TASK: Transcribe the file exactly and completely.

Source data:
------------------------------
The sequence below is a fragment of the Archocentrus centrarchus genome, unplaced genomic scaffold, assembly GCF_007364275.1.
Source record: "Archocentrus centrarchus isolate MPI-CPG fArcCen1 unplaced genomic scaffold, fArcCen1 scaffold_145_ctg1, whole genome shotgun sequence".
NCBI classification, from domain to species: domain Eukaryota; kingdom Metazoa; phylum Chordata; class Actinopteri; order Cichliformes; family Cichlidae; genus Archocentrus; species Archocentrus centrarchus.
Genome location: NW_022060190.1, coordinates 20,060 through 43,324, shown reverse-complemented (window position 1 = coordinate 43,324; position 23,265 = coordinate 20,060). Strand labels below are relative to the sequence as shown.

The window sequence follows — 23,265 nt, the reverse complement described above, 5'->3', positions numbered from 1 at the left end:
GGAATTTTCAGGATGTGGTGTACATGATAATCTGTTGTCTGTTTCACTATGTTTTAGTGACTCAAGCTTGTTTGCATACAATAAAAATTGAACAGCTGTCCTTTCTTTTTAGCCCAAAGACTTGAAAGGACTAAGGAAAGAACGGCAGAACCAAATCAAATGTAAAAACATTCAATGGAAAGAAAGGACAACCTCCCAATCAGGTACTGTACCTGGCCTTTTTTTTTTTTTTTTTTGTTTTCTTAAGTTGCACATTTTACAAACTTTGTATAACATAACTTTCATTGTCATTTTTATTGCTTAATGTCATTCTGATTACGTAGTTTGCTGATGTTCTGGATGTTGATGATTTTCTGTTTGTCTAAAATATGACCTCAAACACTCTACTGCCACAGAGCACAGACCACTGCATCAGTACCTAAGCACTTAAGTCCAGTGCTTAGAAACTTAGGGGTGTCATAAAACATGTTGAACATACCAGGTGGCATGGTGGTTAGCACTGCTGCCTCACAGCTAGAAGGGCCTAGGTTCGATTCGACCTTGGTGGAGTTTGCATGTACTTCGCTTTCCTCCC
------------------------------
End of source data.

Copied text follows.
The sequence below is a fragment of the Archocentrus centrarchus genome, unplaced genomic scaffold, assembly GCF_007364275.1.
Source record: "Archocentrus centrarchus isolate MPI-CPG fArcCen1 unplaced genomic scaffold, fArcCen1 scaffold_145_ctg1, whole genome shotgun sequence".
NCBI classification, from domain to species: domain Eukaryota; kingdom Metazoa; phylum Chordata; class Actinopteri; order Cichliformes; family Cichlidae; genus Archocentrus; species Archocentrus centrarchus.
Genome location: NW_022060190.1, coordinates 20,060 through 43,324, shown reverse-complemented (window position 1 = coordinate 43,324; position 23,265 = coordinate 20,060). Strand labels below are relative to the sequence as shown.

The window sequence follows — 23,265 nt, the reverse complement described above, 5'->3', positions numbered from 1 at the left end:
GGAATTTTCAGGATGTGGTGTACATGATAATCTGTTGTCTGTTTCACTATGTTTTAGTGACTCAAGCTTGTTTGCATACAATAAAAATTGAACAGCTGTCCTTTCTTTTTAGCCCAAAGACTTGAAAGGACTAAGGAAAGAACGGCAGAACCAAATCAAATGTAAAAACATTCAATGGAAAGAAAGGACAACCTCCCAATCAGGTACTGTACCTGGCCTTTTTTTTTTTTTTTTTTGTTTTCTTAAGTTGCACATTTTACAAACTTTGTATAACATAACTTTCATTGTCATTTTTATTGCTTAATGTCATTCTGATTACGTAGTTTGCTGATGTTCTGGATGTTGATGATTTTCTGTTTGTCTAAAATATGACCTCAAACACTCTACTGCCACAGAGCACAGACCACTGCATCAGTACCTAAGCACTTAAGTCCAGTGCTTAGAAACTTAGGGGTGTCATAAAACATGTTGAACATACCAGGTGGCATGGTGGTTAGCACTGCTGCCTCACAGCTAGAAGGGCCTAGGTTCGATTCGACCTTGGTGGAGTTTGCATGTACTTCGCTTTCCTCCC